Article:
Now what? In my opinion, that is one of the most important and emotionally charged question to be explored in psychotherapy. Before discussing the end of a therapeutic relationship, allow me to backtrack a little. When psychotherapy is started, my role is to assist clients in fostering their autonomy to identify the nature of their struggles, learn coping strategies to alleviate their distress and raise their awareness of self-efficacy. As my colleague Andrea described in her blog post about life therapy: “we believe that psychotherapy is not for life and we strive to help clients identify what can make them feel their best and build a life from which they don’t need to escape from”.
Throughout the therapeutic process, progress is monitored and at some point, an agreement is reached to end therapy. To me, that is always a special moment to witness…seeing clients feel better and believing in themselves that they can enjoy life and cope with its challenges is so uplifting! That last part, … coping with life’s struggles… is what the “Now what?” refers to. I have been asked that question by almost every client during the last session. Despite feeling better, clients are often concerned with a fear of relapse. What if my depression comes back, what if I have another panic attack? What if I get in another fight with my husband or son? These fears are very common and important to acknowledge. The answer is Now you live, Now you enjoy what you worked so hard to build for yourself, Now you focus on your priorities and values. Trust yourself that you have the coping skills to face these challenges. Not convinced? Here are a few tips to help you navigate the fear of relapse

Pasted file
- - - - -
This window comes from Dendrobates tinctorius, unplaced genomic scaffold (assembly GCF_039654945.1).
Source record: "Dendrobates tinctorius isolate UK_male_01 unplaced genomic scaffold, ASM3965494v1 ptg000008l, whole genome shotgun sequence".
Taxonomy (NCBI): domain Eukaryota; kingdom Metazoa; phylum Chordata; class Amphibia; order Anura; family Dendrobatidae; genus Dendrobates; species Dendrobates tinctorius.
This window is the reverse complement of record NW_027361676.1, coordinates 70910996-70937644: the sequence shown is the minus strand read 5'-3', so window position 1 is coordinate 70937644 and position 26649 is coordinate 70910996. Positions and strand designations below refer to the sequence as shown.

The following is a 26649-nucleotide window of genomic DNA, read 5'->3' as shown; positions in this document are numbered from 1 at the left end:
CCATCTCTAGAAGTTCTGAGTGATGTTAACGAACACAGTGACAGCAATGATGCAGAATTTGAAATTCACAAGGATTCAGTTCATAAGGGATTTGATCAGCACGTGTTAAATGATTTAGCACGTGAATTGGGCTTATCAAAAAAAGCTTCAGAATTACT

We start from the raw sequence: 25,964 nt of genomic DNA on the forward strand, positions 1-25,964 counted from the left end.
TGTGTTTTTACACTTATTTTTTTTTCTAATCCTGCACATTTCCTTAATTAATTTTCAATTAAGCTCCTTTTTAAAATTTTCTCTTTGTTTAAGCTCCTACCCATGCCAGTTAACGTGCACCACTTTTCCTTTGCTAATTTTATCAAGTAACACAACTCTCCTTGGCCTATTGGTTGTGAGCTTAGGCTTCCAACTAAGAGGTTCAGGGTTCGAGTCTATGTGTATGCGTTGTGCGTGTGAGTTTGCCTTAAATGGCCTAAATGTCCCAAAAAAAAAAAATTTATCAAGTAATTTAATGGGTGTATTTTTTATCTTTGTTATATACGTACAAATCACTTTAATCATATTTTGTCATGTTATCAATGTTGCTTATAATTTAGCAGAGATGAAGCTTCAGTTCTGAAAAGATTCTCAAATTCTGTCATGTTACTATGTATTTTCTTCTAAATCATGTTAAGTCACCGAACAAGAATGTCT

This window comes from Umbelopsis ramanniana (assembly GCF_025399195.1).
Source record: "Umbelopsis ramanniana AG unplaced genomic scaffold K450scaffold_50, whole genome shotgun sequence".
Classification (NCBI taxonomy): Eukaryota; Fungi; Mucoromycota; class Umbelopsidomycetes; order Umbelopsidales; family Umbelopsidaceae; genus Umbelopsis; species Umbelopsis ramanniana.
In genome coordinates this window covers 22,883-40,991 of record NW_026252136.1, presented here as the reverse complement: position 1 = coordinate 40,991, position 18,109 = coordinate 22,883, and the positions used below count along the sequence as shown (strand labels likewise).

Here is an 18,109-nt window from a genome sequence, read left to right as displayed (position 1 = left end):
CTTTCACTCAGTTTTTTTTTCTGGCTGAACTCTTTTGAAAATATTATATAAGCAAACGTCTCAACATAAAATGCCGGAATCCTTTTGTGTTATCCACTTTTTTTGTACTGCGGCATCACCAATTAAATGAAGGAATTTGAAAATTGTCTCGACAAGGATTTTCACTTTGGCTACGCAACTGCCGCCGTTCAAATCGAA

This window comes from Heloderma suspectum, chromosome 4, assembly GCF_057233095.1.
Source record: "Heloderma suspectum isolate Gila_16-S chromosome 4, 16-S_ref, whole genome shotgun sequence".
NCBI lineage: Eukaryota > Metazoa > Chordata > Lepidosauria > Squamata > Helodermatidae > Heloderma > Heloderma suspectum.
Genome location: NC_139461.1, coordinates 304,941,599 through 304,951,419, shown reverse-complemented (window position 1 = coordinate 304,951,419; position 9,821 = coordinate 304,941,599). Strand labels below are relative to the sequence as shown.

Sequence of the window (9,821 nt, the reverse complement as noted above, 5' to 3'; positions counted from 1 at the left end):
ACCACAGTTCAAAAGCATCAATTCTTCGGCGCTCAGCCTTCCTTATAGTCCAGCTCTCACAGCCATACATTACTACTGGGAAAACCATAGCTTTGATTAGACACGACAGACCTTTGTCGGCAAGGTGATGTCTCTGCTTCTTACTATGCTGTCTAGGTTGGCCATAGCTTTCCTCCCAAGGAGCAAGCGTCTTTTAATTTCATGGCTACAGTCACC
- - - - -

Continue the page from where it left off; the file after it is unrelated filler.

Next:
In a nutshell, that is it after the last session. Acknowledge the fear of relapse but remember what you learned about yourself throughout the therapeutic process that led to your progress. Lastly, know that your psychologist is always available for a booster session!